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Using Social Media for Art and using Art for PR’s The Twook

Photo of Keredy Andrews Keredy Andrews 22/09/2011

As we await the promised change of Facebook later today, or ‘the evolution of social media’ as Mashable has hyped, I wanted to look at using social media in a slightly different way – for art – plus I think the word Facebook will be used enough across the web today! @TheTwook is a social story book, which aims to get followers to write the next 140 characters (actually, minus the 10 characters you need to @ reply your suggestion). As long as the people running the stream continue to retweet the next part of the story it is a collaborative narrative that I see as a living piece of art.

Twitter book

The idea of using Twitter for creative purposes isn’t new, of course, but ones that I have heard of include @140novel, which has ended and @thestorysofar, which has been left hanging since 22 October. Another type of fictional work was ‘the Twitter of Oz’, which I love the idea of because I’m really interested in metafictional elements in novels as well as the premise of ‘writing back’. As it explains about itself, ‘What if the main characters in the Wizard of Oz were on Twitter?’; you could follow the action of the story through six characters but unfortunately the Scarecrow never appeared as the seventh tweeter. As The Twook has just started and I was alerted to it before its first words were even tweeted I thought I’d give it a go and flag it up to you too.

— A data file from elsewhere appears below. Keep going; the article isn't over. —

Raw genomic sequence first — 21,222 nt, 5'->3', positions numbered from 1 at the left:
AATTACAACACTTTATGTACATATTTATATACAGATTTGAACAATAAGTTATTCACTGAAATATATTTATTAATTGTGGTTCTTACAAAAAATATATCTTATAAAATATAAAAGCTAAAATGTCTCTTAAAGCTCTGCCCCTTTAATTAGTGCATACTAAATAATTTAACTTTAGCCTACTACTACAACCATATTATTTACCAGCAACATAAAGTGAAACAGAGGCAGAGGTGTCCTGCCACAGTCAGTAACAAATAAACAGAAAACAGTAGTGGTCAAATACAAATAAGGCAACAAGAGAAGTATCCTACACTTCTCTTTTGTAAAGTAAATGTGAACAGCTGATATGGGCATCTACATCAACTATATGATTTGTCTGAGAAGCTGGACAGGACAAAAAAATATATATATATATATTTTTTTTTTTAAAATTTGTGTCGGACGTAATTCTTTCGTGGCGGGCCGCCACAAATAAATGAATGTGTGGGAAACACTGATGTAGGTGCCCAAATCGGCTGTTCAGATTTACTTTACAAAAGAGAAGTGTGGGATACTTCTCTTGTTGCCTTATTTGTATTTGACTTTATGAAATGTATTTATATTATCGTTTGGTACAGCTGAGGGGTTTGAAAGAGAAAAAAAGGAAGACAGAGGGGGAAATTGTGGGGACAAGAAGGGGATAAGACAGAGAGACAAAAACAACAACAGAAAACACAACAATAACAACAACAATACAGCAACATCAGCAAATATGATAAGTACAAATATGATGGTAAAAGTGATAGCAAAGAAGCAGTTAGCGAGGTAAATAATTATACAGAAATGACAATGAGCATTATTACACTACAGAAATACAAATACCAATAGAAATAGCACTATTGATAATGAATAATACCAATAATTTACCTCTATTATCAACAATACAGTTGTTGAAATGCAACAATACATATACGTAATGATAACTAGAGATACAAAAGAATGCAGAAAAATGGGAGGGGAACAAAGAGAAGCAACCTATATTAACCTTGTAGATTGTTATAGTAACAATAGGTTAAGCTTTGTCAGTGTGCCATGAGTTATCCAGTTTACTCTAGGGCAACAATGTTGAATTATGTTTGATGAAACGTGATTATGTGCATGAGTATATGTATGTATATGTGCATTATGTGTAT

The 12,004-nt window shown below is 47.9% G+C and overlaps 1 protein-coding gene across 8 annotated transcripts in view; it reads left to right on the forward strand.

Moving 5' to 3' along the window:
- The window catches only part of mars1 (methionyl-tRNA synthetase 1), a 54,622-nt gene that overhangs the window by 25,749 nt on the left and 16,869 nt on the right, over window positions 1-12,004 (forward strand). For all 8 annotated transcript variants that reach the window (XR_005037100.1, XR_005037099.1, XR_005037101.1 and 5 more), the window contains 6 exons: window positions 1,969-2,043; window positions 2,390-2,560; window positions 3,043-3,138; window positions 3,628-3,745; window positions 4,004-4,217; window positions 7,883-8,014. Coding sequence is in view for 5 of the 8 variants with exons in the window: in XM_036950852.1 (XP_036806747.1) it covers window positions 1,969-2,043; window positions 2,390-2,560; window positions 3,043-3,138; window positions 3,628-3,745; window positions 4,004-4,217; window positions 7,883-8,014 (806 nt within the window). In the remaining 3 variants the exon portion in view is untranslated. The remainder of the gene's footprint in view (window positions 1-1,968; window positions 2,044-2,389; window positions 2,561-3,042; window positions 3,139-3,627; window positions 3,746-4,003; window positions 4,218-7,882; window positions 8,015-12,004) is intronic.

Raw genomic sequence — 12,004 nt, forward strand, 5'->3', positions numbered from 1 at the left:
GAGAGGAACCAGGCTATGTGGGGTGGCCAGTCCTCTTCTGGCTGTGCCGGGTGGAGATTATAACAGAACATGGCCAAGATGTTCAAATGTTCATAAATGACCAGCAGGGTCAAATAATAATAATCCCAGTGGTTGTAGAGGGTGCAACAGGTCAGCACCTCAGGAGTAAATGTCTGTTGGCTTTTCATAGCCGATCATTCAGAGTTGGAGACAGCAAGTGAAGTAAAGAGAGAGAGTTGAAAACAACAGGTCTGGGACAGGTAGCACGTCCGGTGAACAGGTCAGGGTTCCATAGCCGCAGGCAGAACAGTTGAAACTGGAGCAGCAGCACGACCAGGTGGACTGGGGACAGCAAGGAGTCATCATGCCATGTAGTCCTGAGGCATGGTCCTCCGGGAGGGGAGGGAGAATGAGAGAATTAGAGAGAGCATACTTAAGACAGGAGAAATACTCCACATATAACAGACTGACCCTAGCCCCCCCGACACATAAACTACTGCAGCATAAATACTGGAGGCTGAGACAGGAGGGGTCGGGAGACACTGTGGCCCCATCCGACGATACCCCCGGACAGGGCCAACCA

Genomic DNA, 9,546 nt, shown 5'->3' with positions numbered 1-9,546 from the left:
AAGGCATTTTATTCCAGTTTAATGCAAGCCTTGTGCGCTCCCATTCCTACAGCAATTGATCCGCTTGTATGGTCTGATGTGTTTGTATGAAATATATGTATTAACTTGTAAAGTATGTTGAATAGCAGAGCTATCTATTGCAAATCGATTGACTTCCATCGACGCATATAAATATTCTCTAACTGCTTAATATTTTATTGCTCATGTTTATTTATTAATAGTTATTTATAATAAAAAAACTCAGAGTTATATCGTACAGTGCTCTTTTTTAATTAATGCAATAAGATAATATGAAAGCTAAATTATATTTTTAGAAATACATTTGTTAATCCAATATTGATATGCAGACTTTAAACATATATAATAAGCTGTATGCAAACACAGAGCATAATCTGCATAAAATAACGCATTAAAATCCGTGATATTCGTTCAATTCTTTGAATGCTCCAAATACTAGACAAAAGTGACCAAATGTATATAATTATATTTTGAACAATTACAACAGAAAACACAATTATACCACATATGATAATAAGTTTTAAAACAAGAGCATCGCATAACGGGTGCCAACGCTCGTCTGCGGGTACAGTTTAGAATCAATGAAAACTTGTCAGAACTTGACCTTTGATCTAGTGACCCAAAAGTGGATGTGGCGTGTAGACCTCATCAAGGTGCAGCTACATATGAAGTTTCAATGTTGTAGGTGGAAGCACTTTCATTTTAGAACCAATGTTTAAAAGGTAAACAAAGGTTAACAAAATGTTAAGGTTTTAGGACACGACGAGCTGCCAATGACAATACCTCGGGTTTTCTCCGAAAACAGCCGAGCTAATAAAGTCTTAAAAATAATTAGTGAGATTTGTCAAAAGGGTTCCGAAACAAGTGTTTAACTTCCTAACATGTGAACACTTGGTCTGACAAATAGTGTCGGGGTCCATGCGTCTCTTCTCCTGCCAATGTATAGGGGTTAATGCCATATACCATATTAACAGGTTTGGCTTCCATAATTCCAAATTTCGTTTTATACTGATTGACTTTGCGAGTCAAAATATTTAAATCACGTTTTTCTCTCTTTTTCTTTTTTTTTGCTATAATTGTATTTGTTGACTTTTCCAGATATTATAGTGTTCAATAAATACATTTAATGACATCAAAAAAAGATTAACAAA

Now what struck me when I first saw this is that there is the potential for streams, such as The Twook, to be used for PR and social media management purposes. In theory, if followers of @TheTwook boom (this might be a huge if), it will become a network influencer and potentially become a target for brands. By this I mean PR and social media agencies, like Punch, or in house communication teams could @ reply, from the company account, with a suggestion of the how the story continues and hope it is chosen and retweeted to oboeingain visibility. Or, in a sneaky product placement way, individuals could mention the brands that they work for and the products and serviced offered, in the hope of the same profiling opportunity through the narrative.

I don’t suggest we all run off and spam The Twook with characters that adore the products we promote but I thought it was a thought-provoking example of how PRs must continually look for creative ways to work in an ever changing digital world… now what’s the fuss about the ‘other one’ changing?